Last year, illustrator Beatrice Blue started Childhood Week, a challenge in which artists share memories about her childhood through any way they want to. The prompt list is given a month or so before, so for the summer edition I decided to give it a try.
Like many others, I chose to make some illustrations; I am not going to lie: I was a bit scared that my work didn’t fit amongst all those other artists’ beautiful, colorful illustrations, but maybe that was something good as I didn’t have anything similar to compare my work with.
May was a crazy, crazy month: I was trying to change my day job, looking for a new apartment and moving out, all in two or three weeks. Despite everything, I really wanted to do the challenge so, in order to not getting lost in all the endless possibilities to approach it, I made some “rules” for myself, which also was a way to give a consistency to the whole project:
-Black, white and greys.
-Compartmentalised design, something between a comic and an illustration to try a different storytelling.
-Do not look at pictures but let the inaccuracy of the memories works its magic.
And here they are, the first four. I will post the three left next week, together with what I learnt while doing the challenge (and some pictures too because everybody love cute kids and 90s awkwardness).
Like every kid, I was pretty obsessed with magic (well…I still am). One of my favourite games and maybe the most disgusting one was making potions out of mud, leaves and any kind of dirt I could find. Thankfully, I never tried any of them… maybe they worked, I guess we will never know.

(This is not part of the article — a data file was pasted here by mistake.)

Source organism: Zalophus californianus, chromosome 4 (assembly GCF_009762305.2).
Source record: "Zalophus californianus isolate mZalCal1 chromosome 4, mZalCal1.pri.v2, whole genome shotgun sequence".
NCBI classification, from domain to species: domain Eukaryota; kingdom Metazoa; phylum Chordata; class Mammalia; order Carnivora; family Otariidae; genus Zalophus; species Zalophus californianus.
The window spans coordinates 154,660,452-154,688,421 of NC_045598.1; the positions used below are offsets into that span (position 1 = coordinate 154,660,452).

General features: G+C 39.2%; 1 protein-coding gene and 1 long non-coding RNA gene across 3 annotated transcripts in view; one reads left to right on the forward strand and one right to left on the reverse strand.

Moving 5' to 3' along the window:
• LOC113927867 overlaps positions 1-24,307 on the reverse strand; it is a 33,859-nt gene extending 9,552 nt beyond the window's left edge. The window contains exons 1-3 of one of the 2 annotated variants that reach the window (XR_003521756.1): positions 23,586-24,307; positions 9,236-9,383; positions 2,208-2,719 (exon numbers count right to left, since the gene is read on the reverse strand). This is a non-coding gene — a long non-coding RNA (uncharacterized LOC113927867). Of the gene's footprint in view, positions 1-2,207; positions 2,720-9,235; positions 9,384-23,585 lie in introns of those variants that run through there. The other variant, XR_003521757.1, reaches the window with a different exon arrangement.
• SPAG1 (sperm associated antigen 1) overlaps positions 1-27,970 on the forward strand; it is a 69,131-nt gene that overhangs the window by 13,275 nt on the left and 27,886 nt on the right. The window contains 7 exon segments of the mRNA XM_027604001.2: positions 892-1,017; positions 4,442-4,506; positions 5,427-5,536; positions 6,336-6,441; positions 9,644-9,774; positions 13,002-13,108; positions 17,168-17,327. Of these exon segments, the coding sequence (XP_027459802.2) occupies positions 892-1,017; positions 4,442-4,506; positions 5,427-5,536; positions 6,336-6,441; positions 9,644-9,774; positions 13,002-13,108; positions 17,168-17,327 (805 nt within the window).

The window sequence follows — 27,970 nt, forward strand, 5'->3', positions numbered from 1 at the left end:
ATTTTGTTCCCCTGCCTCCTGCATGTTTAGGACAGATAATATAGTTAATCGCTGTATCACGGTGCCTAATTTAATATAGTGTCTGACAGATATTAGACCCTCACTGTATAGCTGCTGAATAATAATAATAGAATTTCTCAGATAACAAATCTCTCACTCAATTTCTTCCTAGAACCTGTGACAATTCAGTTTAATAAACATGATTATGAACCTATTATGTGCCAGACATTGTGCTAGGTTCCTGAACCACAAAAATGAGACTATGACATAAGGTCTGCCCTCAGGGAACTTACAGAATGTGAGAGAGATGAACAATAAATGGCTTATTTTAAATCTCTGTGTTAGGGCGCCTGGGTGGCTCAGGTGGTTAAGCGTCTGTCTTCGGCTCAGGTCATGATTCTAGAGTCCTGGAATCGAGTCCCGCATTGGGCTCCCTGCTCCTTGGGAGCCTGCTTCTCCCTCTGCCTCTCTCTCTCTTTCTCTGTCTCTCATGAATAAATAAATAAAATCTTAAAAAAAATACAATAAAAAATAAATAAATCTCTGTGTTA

In every grandparent’s house there is a forbidden room… and in our case, it was forbidden for a good reason: I still remember that crystal vase that didn’t survive to one of our games. But I didn’t tell you that because that never happened because no one can enter into the forbidden room, ok? So stop asking already!
I used to go to a summer camp every year and my favourite part was at night, when we would go to an open field next to our rooms, through a path surrounded by cypresses, to see the Perseids and all the constellations I wasn’t able to see in the city. I have a terrible memory for Astronomy BUT a good imagination, that is what really counts, isn’t it?
I have this very vivid memory of my mom, leaving me in the living room with The Jungle Book on when I was like 3 or so, while she was doing the dishes. As soon as the film ended I started to cry like never before and I remember my mother coming and looking at me like: but kids love this movie! The truth is that I do and I did, but I have always found it so tragic because… if your best friends are a panther and a singing bear, why would you leave them to go with a girl you don’t even know?
Thanks for reading!
Read the second part here.